Saturday, September 27, 2003
When you're on staff at a hospital, one of the things you occasionally get asked to do is to "proctor" physicians who are applying to the hospital for staff membership. This generally involves reviewing a sample of their case notes and history and physical writeups. The goal of this assessment is to make sure that the physician is capable of evaluating a patient, to see whether he or she orders appropriate tests and uses the medical data to create a logical treatment plan.
Recently I was asked to proctor an internist who works for the hospital's hospice program; since the goals of hospice care are (obviously) different from the usual treatment plan, I reviewed his hospice assessment notes instead of history and physicals. In this case, the doctor was evaluating patients who had already been admitted to the hospital to assess whether they were candidates for comfort care as opposed to aggressive treatment.
So I started reading the notes. At first, I read rather by rote - diagnosis? is the med list there? the medical history, assessment, plan? All were there, yes, this guy knows what he's doing. Then the drama of these stories started to grip me: a person's entire life, encapsulated on one page. What is this person's profession? Does he/she have any family, and is the family involved in their care? What is their disease?
And the big question in the back of my mind as I read: is this person still alive? Maybe, maybe not: the most recent of the notes was dated three months back.
Not all hospice patients have dramatic diseases like cancer, I'm glad to say. I say this because I think hospice should be considered for patients other than those with imminently terminal diseases. Take this gentleman, for instance:
A 92-year-old man with generalized debility, weight loss, and declining function generally. He has chronic back pain due to disc disease and just doesn't want aggressive medical therapy anymore. Social history is telling - "daughters in conflict about care." No major findings on physical exam.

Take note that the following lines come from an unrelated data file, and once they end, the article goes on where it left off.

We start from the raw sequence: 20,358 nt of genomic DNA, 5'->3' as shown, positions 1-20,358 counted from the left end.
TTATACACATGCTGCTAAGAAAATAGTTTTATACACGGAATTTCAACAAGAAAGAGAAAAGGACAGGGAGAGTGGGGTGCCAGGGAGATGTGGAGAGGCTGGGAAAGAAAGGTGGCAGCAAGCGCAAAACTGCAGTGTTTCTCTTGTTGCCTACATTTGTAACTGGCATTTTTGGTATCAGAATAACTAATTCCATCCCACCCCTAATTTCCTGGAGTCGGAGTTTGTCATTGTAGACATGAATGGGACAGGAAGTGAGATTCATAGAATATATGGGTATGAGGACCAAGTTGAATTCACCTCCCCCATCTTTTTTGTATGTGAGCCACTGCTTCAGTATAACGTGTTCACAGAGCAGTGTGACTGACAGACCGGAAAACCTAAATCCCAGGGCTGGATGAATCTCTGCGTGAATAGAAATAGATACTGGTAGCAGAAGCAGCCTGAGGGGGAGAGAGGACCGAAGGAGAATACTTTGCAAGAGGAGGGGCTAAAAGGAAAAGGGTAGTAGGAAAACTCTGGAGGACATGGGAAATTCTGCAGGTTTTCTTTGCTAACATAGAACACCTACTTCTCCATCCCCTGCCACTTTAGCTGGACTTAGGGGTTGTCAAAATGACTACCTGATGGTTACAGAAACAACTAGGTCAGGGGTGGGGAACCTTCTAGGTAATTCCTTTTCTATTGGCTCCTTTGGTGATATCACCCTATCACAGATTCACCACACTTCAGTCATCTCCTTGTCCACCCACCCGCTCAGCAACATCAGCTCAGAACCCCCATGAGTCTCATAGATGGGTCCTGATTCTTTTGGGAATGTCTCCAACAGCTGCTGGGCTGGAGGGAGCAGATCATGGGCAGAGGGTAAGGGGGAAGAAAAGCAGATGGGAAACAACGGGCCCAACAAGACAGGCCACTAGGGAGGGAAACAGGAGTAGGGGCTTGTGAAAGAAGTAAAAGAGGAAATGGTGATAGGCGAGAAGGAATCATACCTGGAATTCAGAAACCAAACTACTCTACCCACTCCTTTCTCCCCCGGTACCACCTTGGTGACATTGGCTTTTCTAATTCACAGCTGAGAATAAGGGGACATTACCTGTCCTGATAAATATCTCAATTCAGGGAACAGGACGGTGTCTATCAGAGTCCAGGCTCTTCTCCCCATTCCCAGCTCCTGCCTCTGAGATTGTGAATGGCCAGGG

This doctor didn't change much about this man's treatment regimen except for stopping one of his medications, but the notes indicate that he spent more than half an hour counseling the patient's daughter about what she could expect toward the end of her father's life and answering her questions. That thirty-minute investment was probably exactly what was needed in this case; I hope it helped.
Then there was the case I couldn't stop thinking about.
Patient Age: 36 (36?? Holy shit!)
Chief Complaint: Metastatic Breast Cancer
This patient had recently undergone a last-ditch effort to treat her with chemotherapy, but she couldn't tolerate the side effects.
Social History: 4 children. Spanish speaking only. Family member acting as translator.
She was diagnosed with the cancer while she was pregnant. The notes indicate that she is withdrawn, depressed and worried about her kids, the youngest of whom is only one year old.
Treatment: counseling, work on treating her symptoms, get the social worker involved to help the family... there's not too much that can be done. I keep thinking about this woman and her family: that interview was six months ago and I don't know whether she's still alive.